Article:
They always build good cars but have been left wanting in the power department since 2014. Now armed with Honda engines, they enjoyed good reliability (Pierre Gasly letting them down in Spain more so than Honda) and I think there’s some genuine optimism for the Red Bull outfit.

It’ll be one of two things for Red Bull — they’ll either spring the biggest surprise in the paddock if they can turn up quicker than Mercedes, or we’ll see how much sandbagging has actually taken place between Ferrari and Mercedes and Red Bull will, again, be a distant third.

We’ll see.

Out of the top three teams, only Mercedes retained their driver lineup of Lewis Hamilton and Valterri Bottas.

Hamilton comes in as a five-time champion and coming off one of the most consistent seasons I’ve ever seen — I’d imagine he’s in a good place.

It’s a different story for Bottas, who — from race number one — I’d imagine will be under pressure. He’s technically out of contract at the end of this year and Esteban Ocon is lingering, waiting for a seat to present itself. F1’s infamous politics kept Ocon — a member of the Mercedes driver programme — out of a seat in 2019 but a repeat of last season for Bottas would surely result in a change of drivers for 2020.

Bottas was unlucky in many spots last year (Baku, France etc.) but he was poles apart from Hamilton when it counted. If he’s in the title hunt after seven, eight races, Mercedes will probably let them at it — as they’ve historically done when their two drivers have been in genuine contention for the title. But if Hamilton has a significant advantage — as he did last year — you can only see it swinging as it did last year with Mercedes giving their backing to Hamilton.

Bottas says he’s ready and raring to go but we’ll see how he responds in Australia — a track where, of course, he binned it in a major way in Q3.

At Ferrari, it’s a case of ‘out with the old, in with the new’ as Kimi Raikkonen makes way for Charles Leclerc.

Where Mercedes let their cars race — for the most part — Ferrari have held preference in terms of drivers for a while now: it’s Sebastian Vettel > teammate.

Ferrari have been back and forth in their comments about letting the two race and whether Leclerc is a number two or not… It’s all words at Ferrari but until we see it in action for sure, nothing that has been said matters — that’s the reality of it.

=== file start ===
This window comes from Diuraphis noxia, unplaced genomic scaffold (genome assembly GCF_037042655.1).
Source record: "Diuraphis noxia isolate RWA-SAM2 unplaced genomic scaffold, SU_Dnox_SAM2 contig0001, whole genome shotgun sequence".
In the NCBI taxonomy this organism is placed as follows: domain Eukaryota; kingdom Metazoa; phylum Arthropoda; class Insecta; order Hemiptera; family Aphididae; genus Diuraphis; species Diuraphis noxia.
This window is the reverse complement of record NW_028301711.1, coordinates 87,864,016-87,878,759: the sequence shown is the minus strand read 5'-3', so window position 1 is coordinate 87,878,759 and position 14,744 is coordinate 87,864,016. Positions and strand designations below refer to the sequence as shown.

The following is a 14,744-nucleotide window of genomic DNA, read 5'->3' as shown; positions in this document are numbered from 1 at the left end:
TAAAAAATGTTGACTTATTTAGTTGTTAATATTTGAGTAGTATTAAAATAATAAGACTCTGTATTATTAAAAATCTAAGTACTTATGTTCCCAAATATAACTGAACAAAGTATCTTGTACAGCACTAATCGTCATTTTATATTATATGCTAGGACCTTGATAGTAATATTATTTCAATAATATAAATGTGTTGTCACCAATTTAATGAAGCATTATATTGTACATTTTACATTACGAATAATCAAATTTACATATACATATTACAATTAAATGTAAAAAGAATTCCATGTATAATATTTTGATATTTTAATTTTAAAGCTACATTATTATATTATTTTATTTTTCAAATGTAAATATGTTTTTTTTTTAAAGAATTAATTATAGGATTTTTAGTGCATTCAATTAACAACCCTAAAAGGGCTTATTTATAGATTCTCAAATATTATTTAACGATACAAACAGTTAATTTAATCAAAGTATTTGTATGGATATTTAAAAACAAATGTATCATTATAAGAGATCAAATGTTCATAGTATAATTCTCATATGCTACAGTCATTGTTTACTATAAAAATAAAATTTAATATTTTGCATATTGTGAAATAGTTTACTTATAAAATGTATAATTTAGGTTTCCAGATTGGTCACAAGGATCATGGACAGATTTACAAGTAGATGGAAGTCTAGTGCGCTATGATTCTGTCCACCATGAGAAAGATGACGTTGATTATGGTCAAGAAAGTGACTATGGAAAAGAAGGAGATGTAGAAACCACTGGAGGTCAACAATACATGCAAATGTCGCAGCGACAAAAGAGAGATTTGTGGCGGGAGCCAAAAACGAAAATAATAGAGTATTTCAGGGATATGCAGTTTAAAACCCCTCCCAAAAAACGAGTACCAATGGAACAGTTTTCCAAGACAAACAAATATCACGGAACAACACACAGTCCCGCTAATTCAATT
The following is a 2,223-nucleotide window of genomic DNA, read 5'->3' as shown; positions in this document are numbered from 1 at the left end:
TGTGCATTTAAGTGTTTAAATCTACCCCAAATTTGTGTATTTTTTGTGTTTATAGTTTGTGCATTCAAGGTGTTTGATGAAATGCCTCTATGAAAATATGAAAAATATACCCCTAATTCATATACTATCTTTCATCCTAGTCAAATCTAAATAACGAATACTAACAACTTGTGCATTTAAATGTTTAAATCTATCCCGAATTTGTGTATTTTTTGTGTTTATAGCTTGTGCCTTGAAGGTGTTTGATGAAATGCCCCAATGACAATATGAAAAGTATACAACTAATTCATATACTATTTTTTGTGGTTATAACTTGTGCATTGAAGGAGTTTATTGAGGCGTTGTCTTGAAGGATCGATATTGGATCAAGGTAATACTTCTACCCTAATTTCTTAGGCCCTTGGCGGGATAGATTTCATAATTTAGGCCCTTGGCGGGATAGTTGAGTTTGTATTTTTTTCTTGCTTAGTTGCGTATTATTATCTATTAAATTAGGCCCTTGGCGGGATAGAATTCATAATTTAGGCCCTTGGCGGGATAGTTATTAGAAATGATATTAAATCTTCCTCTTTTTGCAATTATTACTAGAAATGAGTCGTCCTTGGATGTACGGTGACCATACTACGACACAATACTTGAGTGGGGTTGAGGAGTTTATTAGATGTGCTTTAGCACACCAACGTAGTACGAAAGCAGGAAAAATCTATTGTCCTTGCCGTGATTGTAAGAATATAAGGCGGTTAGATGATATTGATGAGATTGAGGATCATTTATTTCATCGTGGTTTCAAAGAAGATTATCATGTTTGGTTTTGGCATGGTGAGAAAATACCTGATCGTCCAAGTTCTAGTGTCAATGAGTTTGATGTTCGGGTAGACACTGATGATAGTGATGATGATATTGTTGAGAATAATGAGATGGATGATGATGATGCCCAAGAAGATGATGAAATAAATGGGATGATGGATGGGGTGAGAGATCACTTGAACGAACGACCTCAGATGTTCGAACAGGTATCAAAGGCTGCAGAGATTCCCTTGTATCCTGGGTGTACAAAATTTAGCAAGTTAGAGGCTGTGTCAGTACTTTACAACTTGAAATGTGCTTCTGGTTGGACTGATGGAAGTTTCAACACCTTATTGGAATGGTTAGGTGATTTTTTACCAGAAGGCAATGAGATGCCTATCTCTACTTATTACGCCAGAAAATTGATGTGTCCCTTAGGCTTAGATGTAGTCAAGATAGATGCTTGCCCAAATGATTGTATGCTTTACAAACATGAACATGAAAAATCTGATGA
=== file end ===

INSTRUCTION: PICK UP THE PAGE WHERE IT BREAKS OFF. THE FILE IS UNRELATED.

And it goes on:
If Leclerc gets off to the dream start and beats his teammate in Australia and is ahead of Vettel in the standings, say, after Spain, it’ll make for a fascinating situation at Maranello.

I ultimately think that Vettel’s savviness and experience will edge Leclerc in his first season at Ferrari, and I think this year could prove a learning experience for Leclerc about what it means to be a Ferrari driver, what it means to win races and it means to have every mistake/inconsistency scrutinised.

It’s a pressure he’s never faced before.

That’s not to say he can’t be in the hunt and take it to Vettel — I’m sure he will at times. But over 21 races, everything would point toward Vettel edging Leclerc — experience, savviness and his position in the team, which matters massively at a team like Ferrari.

Their car looks incredibly promising but the issue with Ferrari is their development throughout the season. They had to go backwards to go forwards, shedding the upgrades they had placed on the car from Singapore onwards off at USA and boom, the car was back at the front.

Mercedes, in recent history, have been able to out-develop Ferrari over the course of the season, so if Ferrari have an advantage they need to maximise it in the first few rounds before Mercedes bring those upgrades. Ferrari having their upgrades actually work would also help…

Red Bull officially made Max Verstappen their number one driver as Daniel Ricciardo moves on to Renault. Pierre Gasly arrives from Toro Rosso very much as a number two driver.

I’m not a huge Gasly fan and I think he will struggle against Verstappen.

That pairing is going to be explosive and not in a good way. Danny Ric was great for Max and those two personalities got on well even after a clash or two, they could at least exist but if Max and Gasly come together, you’d fear the worst, and I think those two aren’t going to like each other and it’s not going to take long for that happen.

A personality clash waiting to happen.

Red Bull themselves are an interesting prospect. We have no idea what to expect other than they’ll probably be in the top three. After that, who knows? They do develop quite well historically, so if they’re close to Ferrari and Ferrari have another development disaster, it’s going to be interesting.

The Midfield

The midfield battle looks as tight as ever, and it’s hard to say who’s leading the way.

It’s very unpredictable.

McLaren went for some headline laps in testing, so it’s hard to say where they’re at whereas Racing Point’s car in testing is going to be very different to one we see at Australia — so it’s tough to say where those two teams will figure amongst the pack.

Haas had a mixed winter but whispers are they’re looking decent but I’d imagine the top two in the midfield will come between Renault and I think Alfa Romeo could be in the mix. Their front wing design is one that everyone is talking about and I think they could easily mix it up with Haas and maybe Renault but I’m a bit skeptical about that one.